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Shots Fired, Black Elected Officials Asleep
Published:
6/10/2015 10:46:36 PM

By Barney Blakeney  


A couple of weeks ago I ran into real foul trouble with a friend when I criticized local black elected officials. Some folks seem to think there should be sacred cows in our community, especially if they own the cow. Well, news flash. This ain’t India. There are no sacred cows here whether they be venerable individuals or organizations.
 
That column was about the lack of proactive action on the part of Black elected officials when it comes to the South Carolina State University debacle. Some may think that issue is over since the S.C. General Assembly has appointed its ad hoc committee to oversee the university’s administration. Chile, the stuff ain’t hit the fan yet. Them folks have got three years to transform SCSU into whatever they want. We’d do well to heed the warnings of former SCSU Board of Trustees Chair William Small.
 
But that’s not what I want to write about in this column. I got blasted for writing in that other column Black elected officials wait in a holding pattern until they decide what easy issue they can land on costing them the least political capital and maximizing their most personal gains.
 
We’ve got five-year-old babies being gunned down in our housing projects and our legislators only passed a bill to provide body cameras to police officers. Six months those jokers sat in Columbia and even they admit they got very little accomplished this legislative session. Ethics reform, gas tax - all that fell be the wayside. But they passed the body camera bill.
 
I talked with Rev. Nelson Rivers last night. He was on the road from Macon, Ga. Busy man. We talked about the Charleston County School District’s superintendent search. At one point the comment was made that as tragic as Tyreik Gadsden’s May 22 shooting in front of his grandmother’s house may be, Black children are being crippled by the discriminatory policies and practices of the school district every day. And that tragedy has been ongoing for decades.
 
It was one of those crippled children who shot Tyreik. You see, when we fail to teach children and mold them into productive citizens that’s what some of them do, get involved in illegal activities and shoot people. Yet in all the debate that’s ongoing about the superintendent search, the voices of our local black elected officials have been silent. I once asked a state legislator if he felt he should be involved in the discussion about local schools. The guy said that wasn’t their jobs. Those discussions should be held at the local level, he said.
 
Stupidest thing I ever heard! Aren’t students in local schools the constituents of state legislators as well? Here I am thinking that the smart cookies we elect to represent us at the state level should be figuring out innovative ways to impact public education and I get this guy telling me that’s not his job.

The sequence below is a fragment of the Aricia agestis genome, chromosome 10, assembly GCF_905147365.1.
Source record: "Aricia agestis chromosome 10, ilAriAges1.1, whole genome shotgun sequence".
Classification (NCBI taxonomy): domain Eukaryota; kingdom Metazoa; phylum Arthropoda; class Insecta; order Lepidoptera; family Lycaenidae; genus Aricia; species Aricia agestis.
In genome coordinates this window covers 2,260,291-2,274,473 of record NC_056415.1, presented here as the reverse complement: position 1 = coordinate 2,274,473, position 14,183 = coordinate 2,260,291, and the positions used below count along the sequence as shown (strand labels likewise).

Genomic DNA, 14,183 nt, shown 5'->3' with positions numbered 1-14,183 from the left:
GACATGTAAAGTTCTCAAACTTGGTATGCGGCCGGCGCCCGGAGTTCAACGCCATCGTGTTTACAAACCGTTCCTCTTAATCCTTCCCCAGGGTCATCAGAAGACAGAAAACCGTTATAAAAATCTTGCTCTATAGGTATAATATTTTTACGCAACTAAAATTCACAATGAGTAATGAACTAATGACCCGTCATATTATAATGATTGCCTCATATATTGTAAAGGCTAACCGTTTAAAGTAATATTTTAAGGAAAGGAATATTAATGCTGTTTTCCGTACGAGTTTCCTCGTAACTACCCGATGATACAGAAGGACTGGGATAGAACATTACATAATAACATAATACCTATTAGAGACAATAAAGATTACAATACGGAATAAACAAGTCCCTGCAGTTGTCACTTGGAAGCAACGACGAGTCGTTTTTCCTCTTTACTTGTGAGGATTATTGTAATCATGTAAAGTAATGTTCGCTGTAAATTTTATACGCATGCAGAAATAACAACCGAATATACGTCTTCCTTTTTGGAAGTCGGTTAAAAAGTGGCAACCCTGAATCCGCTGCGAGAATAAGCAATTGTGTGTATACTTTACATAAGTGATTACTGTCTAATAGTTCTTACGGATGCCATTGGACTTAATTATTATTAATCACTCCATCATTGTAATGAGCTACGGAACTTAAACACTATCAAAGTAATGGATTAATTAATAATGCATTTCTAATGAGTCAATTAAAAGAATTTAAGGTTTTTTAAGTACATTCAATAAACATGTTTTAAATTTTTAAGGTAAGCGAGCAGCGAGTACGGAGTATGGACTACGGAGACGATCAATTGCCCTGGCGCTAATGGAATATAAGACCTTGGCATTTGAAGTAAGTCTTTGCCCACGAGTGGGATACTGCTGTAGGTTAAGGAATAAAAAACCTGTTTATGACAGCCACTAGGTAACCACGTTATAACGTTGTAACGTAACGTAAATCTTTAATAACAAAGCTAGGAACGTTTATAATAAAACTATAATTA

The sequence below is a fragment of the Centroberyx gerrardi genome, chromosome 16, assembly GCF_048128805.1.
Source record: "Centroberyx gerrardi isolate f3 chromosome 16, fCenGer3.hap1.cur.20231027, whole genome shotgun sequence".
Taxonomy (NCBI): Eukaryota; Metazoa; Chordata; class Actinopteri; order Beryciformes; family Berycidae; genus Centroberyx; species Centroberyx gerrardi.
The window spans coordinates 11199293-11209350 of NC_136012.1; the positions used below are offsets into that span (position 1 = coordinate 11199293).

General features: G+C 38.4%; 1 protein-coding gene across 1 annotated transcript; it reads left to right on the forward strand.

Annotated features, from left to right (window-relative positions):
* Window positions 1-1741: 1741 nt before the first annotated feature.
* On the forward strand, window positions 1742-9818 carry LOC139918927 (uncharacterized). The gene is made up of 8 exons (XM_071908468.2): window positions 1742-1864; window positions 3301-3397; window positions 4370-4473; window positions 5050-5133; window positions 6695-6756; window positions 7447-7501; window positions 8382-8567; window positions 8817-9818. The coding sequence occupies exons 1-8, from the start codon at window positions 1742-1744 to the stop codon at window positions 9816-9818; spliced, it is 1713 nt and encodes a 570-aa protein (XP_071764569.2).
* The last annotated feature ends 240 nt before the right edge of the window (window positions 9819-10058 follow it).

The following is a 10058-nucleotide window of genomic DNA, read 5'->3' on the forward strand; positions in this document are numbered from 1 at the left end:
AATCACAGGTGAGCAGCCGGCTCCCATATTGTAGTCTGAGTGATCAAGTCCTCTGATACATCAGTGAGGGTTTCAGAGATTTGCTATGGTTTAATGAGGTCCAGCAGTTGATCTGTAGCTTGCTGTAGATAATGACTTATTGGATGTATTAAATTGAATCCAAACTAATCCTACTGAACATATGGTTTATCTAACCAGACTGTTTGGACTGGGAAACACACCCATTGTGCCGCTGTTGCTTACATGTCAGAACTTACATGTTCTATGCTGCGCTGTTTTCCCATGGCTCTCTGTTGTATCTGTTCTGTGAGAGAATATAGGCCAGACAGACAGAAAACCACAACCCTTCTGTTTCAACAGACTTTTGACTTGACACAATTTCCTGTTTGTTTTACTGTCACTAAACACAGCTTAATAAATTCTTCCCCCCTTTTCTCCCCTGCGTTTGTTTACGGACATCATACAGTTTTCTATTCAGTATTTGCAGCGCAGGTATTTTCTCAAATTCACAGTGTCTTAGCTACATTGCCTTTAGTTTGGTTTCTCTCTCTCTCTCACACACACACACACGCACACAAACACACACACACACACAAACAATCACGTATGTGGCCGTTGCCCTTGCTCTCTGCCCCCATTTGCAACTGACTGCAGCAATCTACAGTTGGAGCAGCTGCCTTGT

I get stuck on the education thing. You see, I believe when you educate a person you give that person the tools they need to accomplish almost anything. White elected officials know that. That’s why they have the best schools. But even they limit the education they provide their children. Kids who really are taught to be progressive thinkers would jeopardize the status quo, and they don’t want that either.
 
In an earlier conversation I had with Rev. Rivers he breached the subject of Volvo automakers coming to the Lowcountry. Our legislators are giving the company hundreds of millions of dollars in incentives to locate here. They’ll bring thousands of good paying jobs with them. The spinoffs will affect many facets of our local economy. And while the white boys are preparing their children to participate in that economic windfall, our young Black men are shooting kids at play.
 
Okay, so I ain’t the sharpest knife in the drawer. I don’t know how to get young Black men who engage in illegal activities that too often lead to the violence that’s destroying our communities into more positive activities. But ain’t that what community leaders are supposed to do? Lead us to a better place?
 
I pulled up some data about legislative actions taken by some of our local Black elected officials. When it comes to introducing legislation at any level, with few exceptions, our Black representatives are not even on the radar. Look at our folks at the municipal level and they’re asleep at the wheel.
 
Again, considering this just completed general assembly legislative session, elected officials Black and white, seem to have taken the year off. But I ain’t concerned about white elected officials. Their babies ain’t gettin’ shot up outside their granny’s house.
 
All our young Black men aren’t sellin’ drugs and totin’ guns. There are a lot of young Black men in our community who have done the right things. They’ve gone to schools, gotten good educations and are here working in  our communities trying to make a positive difference. We should be grooming them for public service. Black elected officials should be leading that effort.
 

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